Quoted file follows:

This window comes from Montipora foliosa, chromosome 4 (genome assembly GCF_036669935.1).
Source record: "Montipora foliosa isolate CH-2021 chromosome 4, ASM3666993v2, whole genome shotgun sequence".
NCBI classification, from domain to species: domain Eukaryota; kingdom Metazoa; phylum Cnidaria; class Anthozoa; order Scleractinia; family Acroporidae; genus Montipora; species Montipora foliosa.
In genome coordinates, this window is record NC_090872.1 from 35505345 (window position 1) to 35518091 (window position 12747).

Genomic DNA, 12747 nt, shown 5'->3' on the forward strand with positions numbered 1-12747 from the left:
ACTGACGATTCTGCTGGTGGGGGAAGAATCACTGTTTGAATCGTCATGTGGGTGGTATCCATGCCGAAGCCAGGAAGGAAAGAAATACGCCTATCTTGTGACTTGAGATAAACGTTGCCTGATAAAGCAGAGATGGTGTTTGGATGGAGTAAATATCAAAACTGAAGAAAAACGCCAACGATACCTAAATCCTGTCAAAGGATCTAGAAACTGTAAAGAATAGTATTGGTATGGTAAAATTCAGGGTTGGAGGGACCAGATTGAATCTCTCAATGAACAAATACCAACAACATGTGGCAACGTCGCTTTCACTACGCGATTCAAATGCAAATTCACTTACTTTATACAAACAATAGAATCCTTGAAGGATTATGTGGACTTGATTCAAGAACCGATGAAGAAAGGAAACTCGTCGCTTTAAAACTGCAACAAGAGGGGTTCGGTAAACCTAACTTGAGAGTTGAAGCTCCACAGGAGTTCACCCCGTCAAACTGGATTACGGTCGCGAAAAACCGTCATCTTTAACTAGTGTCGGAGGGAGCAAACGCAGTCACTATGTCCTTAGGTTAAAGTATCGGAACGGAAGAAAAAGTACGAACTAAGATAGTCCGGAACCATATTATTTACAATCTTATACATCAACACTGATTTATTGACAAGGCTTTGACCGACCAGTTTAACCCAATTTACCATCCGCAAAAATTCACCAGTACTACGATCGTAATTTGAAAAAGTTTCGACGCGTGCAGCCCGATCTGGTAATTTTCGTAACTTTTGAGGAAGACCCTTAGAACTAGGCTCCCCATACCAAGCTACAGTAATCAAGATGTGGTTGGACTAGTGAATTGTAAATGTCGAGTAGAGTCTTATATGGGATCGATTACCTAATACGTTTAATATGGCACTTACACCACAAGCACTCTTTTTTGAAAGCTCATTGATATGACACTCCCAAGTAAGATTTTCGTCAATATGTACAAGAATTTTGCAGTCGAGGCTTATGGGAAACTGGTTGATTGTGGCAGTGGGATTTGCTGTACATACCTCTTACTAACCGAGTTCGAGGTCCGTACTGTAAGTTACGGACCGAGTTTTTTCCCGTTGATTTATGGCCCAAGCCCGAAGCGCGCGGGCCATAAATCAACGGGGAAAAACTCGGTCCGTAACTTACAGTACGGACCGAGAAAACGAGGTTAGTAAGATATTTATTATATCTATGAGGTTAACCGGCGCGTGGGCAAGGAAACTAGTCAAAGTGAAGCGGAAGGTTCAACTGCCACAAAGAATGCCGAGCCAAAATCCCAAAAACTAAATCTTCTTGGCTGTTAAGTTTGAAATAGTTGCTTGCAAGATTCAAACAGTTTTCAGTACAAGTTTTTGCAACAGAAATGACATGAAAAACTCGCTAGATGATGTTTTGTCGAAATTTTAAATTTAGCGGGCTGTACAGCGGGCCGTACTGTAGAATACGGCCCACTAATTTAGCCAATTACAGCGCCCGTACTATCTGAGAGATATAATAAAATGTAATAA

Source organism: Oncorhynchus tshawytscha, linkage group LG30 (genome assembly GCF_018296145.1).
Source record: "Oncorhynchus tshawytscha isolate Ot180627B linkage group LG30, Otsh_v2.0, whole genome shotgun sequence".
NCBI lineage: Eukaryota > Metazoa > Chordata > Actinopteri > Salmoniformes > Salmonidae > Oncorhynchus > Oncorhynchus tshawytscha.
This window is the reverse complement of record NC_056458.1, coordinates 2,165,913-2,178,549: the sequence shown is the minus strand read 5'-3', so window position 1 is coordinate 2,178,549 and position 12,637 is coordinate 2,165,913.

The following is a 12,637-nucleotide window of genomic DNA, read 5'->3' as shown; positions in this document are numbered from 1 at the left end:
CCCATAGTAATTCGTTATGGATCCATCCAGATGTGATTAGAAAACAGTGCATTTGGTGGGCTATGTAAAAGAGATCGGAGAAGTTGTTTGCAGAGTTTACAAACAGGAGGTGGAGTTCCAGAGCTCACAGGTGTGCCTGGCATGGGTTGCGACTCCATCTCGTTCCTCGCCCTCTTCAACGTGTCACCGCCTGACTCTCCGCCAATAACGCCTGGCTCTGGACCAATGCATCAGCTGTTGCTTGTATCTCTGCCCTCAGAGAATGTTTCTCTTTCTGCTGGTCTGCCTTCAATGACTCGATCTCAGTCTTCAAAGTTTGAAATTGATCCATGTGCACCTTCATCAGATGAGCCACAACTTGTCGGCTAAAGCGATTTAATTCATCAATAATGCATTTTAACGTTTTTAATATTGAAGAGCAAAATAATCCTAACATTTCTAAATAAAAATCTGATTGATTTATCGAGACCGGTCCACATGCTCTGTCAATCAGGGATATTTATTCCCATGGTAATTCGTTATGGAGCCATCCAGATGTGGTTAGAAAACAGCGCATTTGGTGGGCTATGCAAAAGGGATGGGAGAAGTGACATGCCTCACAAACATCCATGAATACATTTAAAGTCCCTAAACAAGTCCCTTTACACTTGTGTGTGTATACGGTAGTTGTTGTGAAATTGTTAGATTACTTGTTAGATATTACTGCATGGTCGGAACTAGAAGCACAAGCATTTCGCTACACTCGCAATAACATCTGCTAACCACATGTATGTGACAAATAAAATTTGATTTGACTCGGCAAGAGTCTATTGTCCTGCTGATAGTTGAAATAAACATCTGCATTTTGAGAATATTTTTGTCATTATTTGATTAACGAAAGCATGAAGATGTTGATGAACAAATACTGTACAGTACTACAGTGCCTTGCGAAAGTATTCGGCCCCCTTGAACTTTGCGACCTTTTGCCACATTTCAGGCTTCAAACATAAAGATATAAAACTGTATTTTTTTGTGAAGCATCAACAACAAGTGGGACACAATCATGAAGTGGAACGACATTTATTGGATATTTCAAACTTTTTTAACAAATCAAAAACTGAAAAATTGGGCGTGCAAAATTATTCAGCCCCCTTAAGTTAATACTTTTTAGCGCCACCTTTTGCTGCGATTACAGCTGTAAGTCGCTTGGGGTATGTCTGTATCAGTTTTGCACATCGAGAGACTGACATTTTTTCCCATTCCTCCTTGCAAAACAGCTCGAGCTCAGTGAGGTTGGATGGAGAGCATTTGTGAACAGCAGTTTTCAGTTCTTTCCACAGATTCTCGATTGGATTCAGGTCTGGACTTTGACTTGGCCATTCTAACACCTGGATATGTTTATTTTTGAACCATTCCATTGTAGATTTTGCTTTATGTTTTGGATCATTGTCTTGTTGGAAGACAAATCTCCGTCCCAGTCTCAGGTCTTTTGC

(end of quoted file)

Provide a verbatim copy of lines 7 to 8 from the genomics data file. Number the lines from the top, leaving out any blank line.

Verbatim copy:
Source organism: Oncorhynchus tshawytscha, linkage group LG30 (genome assembly GCF_018296145.1).
Source record: "Oncorhynchus tshawytscha isolate Ot180627B linkage group LG30, Otsh_v2.0, whole genome shotgun sequence".